SNA TIG Week: Simon Geletta on Analyzing Hospital Visitation Data in Gephi

Greetings! I am Simon Geletta – Program Co-Chair for the SNA-TIG and associate professor of public health atDes Moines University in Iowa. In this post, I illustrate how I used the open-source softwareGephi to conduct a social network analysis of hospital visitation patterns in Iowa.

Hospital utilization patterns are important to healthcare services research because they relate to the concept of access. Using SNA revealed more insight than other more “traditional” analytic approaches such as statistical summary tables and GIS maps, which provide insight on abstract (the statistical approach), or spatial patterns (the GIS approach). SNA allowed me to look at patterns of hospital use in the network, which shed further light on patient access to healthcare services.

Lesson Learned: Getting Data into Gephi. Originally, my data were stored in an Excel spreadsheet. To import the data, I used Gephi’s “Data Laboratory” interface (shown below). In my analysis, I used hospital locations and patient locations as nodes. The edges linked the patient location nodes to the hospital location nodes.

Galetta 1

Hot Tip: You can import data into Gephi from a range of standard data formats, including spreadsheets and delimited files (comma separated, tab delimited, etc).

Lesson Learned: Visualizing Data in Gephi. In Gephi, I used the “Overview” window to visualize and analyze my data. To get an intuitive view of the hospital visitation network, I selected theForce Atlas 2 layout option, which balances speed and precision.

Galetta 2

Hot Tip: Gephi includes 12 layout settings – fit for a wide array of network sizes and complexity. After applying layout settings, you can also tweak your layout to make it less cluttered.

Lesson Learned: Analyzing Data in Gephi. I used the modularity analysis function to identify communities within the network. The analysis revealed five closely knit hospital visitation patterns or communities that reflected geographic characteristics (i.e., most visits were to hospitals closest to the visitors), and organizational characteristics (larger hospitals attracted more patients – not only from their immediate locality but also patients that were further away from their localities.)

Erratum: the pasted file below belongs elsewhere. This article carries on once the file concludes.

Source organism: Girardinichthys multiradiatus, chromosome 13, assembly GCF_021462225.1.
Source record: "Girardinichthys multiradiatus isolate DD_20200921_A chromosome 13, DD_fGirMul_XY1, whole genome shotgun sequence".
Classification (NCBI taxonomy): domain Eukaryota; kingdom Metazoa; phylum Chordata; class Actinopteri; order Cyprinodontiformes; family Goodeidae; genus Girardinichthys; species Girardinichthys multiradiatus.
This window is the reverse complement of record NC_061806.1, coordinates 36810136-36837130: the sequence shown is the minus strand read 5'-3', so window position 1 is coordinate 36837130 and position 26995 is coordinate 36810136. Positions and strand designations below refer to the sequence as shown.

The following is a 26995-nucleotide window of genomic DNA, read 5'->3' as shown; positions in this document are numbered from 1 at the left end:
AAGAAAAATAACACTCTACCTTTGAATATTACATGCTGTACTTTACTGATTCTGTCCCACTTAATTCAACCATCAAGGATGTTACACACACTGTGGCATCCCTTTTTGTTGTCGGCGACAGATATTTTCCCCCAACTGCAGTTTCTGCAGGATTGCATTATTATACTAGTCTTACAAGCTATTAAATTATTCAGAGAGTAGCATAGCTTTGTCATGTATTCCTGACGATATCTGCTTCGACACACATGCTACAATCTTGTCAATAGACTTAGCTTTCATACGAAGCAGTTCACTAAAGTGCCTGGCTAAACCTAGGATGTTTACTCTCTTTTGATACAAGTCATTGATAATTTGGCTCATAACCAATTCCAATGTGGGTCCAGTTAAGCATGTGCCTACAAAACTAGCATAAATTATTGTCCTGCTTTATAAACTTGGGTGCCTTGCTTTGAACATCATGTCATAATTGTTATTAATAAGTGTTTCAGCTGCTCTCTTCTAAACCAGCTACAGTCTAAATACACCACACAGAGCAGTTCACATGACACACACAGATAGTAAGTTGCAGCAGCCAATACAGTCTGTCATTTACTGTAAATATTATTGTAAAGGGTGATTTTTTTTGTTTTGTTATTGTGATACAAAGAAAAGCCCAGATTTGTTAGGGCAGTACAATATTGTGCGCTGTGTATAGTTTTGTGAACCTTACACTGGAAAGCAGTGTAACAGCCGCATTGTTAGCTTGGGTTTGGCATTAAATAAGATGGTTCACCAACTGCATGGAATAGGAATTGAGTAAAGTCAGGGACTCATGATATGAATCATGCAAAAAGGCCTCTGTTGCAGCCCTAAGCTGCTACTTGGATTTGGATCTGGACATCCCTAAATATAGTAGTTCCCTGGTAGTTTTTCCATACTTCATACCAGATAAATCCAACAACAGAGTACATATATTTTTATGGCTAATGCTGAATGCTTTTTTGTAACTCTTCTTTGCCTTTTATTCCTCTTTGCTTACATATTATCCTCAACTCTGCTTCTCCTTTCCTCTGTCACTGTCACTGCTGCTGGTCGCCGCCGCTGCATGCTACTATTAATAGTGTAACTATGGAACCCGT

Galetta 3

Once the communities were delineated, the “Overview” window also allowed me to filter the network by the community partitions and evaluate each community as a separate network. You can export and use measures from Gephi for modeling and hypothesis testing using other statistical software.

Rad Resource: For more information on the modularity analysis function, check out this article byV. D. Blondale and colleagues.

Lesson Learned: Selecting an appropriate layout for your network is an iterative process. It is not an “exact” science but a combination of science, art, and aesthetics.

The American Evaluation Association is celebrating Social Network Analysis Week with our colleagues in the Social Network Analysis Topical Interest Group. The contributions all this week to aea365 come from our SNA TIG members. Do you have questions, concerns, kudos, or content to extend this aea365 contribution? Please add them in the comments section for this post on the aea365 webpage so that we may enrich our community of practice. Would you like to submit an aea365 Tip? Please send a note of interest to aea365 is sponsored by the American Evaluation Association and provides a Tip-a-Day by and for evaluators.

2 thoughts on “SNA TIG Week: Simon Geletta on Analyzing Hospital Visitation Data in Gephi”

  1. “edge” is the name given to the link or connection between entities. In a network diagram edges are represented as lines while entities (or more appropriately “nodes”) are represented by vertices. There are a number of online locations where you can find these definitions… the easiest to find being Wikipedia (for example this link:

  2. A question from an SNA novice:

    Could someone please define “edge” as it replies to SNA? If there is a glossary of SNA terms that others have found useful, I would appreciate the knowledge.


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